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Theatre actor Kalairani stuns in Tamil film B. Selvi and Daughters at New York Indian Film Festival!

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All we need is one opportunity and strong support from our loved ones at the right time to sail through all our problems and reach our destination. Not everyone gets that opportunity and not everyone reaches where he/she wants to reach. Especially women. They have missed that opportunity for ages and only God knows what all has the world missed because of this.

B. Selvi and Daughters is a film that shows what can happen if a woman gets an opportunity to explore her potential and achieve what she might have never thought of achieving in her life.

Written and directed by Drishya, a young filmmaker from Tamil Nadu,B. Selvi and Daughters follows a woman called B. Selvi (Kalairani) in her 50s who runs a small online handloom saree business and isn’t much satisfied with what she is doing. She is scared, nervous, and afraid to even go and step out of the house to open a simple bank account. Her daughter Kavi (Gayathrie Shankar), a young digital marketing professional living in Bangalore, is at home for Pongal.

Selvi’s husband is no longer with them and it is clear that both of them miss his presence. His framed photograph hangs on the wall and Selvi's one glance tells her she needs support at this stage of her life. All is not well with Selvi’s saree business too; her customers are not satisfied with her ‘inexperience’ and ‘not-on-time’ delivery. When her daughter sees these messages on her phone, she casually creates a page for her mother’s business on Facebook and runs a digital advertisement. While they are at her (B. Selvi’s) brother’s house, he debates why she needs to sell sarees and why can't Kavi quit her job and be with her mother to support her at home. Kavi argues that Selvi can run the business alone on her own online and there is no need for her to stop her online business. While he is still debating, Selvi’s phone starts buzzing. She is confused and gives her phone to Kavi. Kavi takes a look at the notifications and says,

‘It worked.’

Selvi’s phone is ringing with orders but she is afraid she won’t be able to do it. When Kavi tries to coax her, she says,

“I cannot do it.”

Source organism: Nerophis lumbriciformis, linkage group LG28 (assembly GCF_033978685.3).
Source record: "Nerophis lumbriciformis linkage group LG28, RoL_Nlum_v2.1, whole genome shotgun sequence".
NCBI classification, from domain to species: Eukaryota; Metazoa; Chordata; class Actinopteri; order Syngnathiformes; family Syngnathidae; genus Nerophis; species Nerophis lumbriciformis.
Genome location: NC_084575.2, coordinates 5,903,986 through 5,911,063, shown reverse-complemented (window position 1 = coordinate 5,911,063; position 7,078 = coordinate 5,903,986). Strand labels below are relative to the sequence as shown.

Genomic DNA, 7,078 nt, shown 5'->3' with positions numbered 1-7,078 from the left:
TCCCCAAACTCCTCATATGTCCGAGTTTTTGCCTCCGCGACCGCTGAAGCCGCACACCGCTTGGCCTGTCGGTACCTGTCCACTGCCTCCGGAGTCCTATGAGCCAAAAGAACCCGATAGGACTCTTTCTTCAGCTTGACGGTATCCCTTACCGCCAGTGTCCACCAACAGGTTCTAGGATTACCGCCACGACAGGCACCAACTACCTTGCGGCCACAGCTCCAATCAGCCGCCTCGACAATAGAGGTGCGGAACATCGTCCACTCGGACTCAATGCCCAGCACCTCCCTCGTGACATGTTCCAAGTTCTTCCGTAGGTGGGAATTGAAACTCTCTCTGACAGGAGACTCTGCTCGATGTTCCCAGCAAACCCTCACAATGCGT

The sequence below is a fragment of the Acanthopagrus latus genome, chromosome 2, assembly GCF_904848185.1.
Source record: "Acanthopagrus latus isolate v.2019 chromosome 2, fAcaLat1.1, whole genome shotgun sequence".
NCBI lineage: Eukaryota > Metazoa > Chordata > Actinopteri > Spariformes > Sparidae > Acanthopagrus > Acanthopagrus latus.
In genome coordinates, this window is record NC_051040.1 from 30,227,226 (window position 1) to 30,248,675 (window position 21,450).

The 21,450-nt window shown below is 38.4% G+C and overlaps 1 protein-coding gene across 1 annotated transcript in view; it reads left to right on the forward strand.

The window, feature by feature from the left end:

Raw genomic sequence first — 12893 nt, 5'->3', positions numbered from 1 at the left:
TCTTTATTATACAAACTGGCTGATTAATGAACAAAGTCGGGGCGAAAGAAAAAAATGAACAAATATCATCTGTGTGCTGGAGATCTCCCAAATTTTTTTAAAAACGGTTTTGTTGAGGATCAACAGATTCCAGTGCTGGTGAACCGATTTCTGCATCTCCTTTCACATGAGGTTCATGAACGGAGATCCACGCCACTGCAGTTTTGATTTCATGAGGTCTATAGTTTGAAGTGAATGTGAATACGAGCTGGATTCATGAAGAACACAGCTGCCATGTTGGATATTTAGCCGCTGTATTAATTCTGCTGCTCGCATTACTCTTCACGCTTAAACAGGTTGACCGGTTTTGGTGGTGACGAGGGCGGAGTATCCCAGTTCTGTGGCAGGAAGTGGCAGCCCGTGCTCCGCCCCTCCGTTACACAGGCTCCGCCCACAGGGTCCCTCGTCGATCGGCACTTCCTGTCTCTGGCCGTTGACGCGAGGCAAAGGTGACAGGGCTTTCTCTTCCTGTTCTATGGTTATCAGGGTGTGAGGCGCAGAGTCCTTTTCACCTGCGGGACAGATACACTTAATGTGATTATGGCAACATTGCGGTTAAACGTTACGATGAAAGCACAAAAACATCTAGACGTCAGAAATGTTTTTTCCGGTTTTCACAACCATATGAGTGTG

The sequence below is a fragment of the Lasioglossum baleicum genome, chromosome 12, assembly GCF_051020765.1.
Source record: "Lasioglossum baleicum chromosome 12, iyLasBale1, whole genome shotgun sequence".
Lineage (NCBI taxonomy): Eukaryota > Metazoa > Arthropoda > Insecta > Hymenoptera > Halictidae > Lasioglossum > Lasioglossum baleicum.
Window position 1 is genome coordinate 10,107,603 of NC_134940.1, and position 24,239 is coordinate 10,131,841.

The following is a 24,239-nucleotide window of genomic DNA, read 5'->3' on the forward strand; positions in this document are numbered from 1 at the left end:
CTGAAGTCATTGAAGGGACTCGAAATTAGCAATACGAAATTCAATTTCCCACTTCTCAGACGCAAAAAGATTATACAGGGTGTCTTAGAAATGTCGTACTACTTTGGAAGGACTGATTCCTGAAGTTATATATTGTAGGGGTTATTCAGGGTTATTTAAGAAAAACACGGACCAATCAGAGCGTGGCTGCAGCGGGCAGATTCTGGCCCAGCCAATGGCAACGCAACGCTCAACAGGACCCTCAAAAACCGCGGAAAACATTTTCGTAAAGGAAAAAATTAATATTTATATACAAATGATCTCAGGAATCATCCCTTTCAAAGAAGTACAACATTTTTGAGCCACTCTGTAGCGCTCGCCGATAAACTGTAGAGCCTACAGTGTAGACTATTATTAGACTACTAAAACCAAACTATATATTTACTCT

However, Kavi convinces her and though nervous, Selvi agrees. Next, we see them buying sarees, packing them with a few other women to help them in their house. Selvi goes to a courier office where she is told her packages cannot be delivered because of Pongal. Disappointed, she returns home and tells her daughter that it is difficult and it would have been better had they not accepted the orders. After a short argument, Kavita again motivates her and they successfully deliver the packages. Next, we see that Selvi’s house has turned into an office with several women busy taking orders, packing sarees, managing documents, answering enquiries. Her brother comes and is surprised at what scale B. Selvi is running her business now. When he asks her,

“But why now? At this age”,

she simply tells him that because she could not do it when she was younger.

“I can do it now. I’ve got the chance. I want to earn for myself and stand on my own two feet…I can take care of myself. I am confident enough.”

From the nervous, scared lady looking for support to a confident and independent businessperson, B. Selvi’s journey is beautifully captured within 25 minutes of the runtime and has also put across the message that all it takes for anyone to achieve and fulfill their dreams is one chance. Right from the opening scene, each frame and each word depict the cages we have put women in and how we have limited their actions and potentials for ages. Initially written as a feature, Drishya adapted it as as her concept matched with Her &Now campaign run by GIZ, an organisation working in the field of women empowerment and decided to make a short film instead. The film, produced by Tarana Reddy and Mathivanan Rajendran, has been screened across the country to women groups to inspire them and make them realise their potential.

Kalairani, a veteran theatre and film actor, has done an exceptional job as B. Selvi. With those familiar with her earlier work will be happy to see her in a new avatar as the central character in the film and it would be wonderful to see more of her on-screen after this short film. Gayathrie Shankar, like her character in the film, has successfully supported Kalairani in bringing out their chemistry as mother and daughter and also as the modern vocal independent woman. Drishyas's first attempt at filmmaking is commendable as it successfully shows us that it is not always necessary for it to be ‘Bhaskar and Sons’; it can be ‘B. Selvi & Daughters’ too.

The film is being screened on as a part of the New York Indian Film Festival.

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Writing Credits


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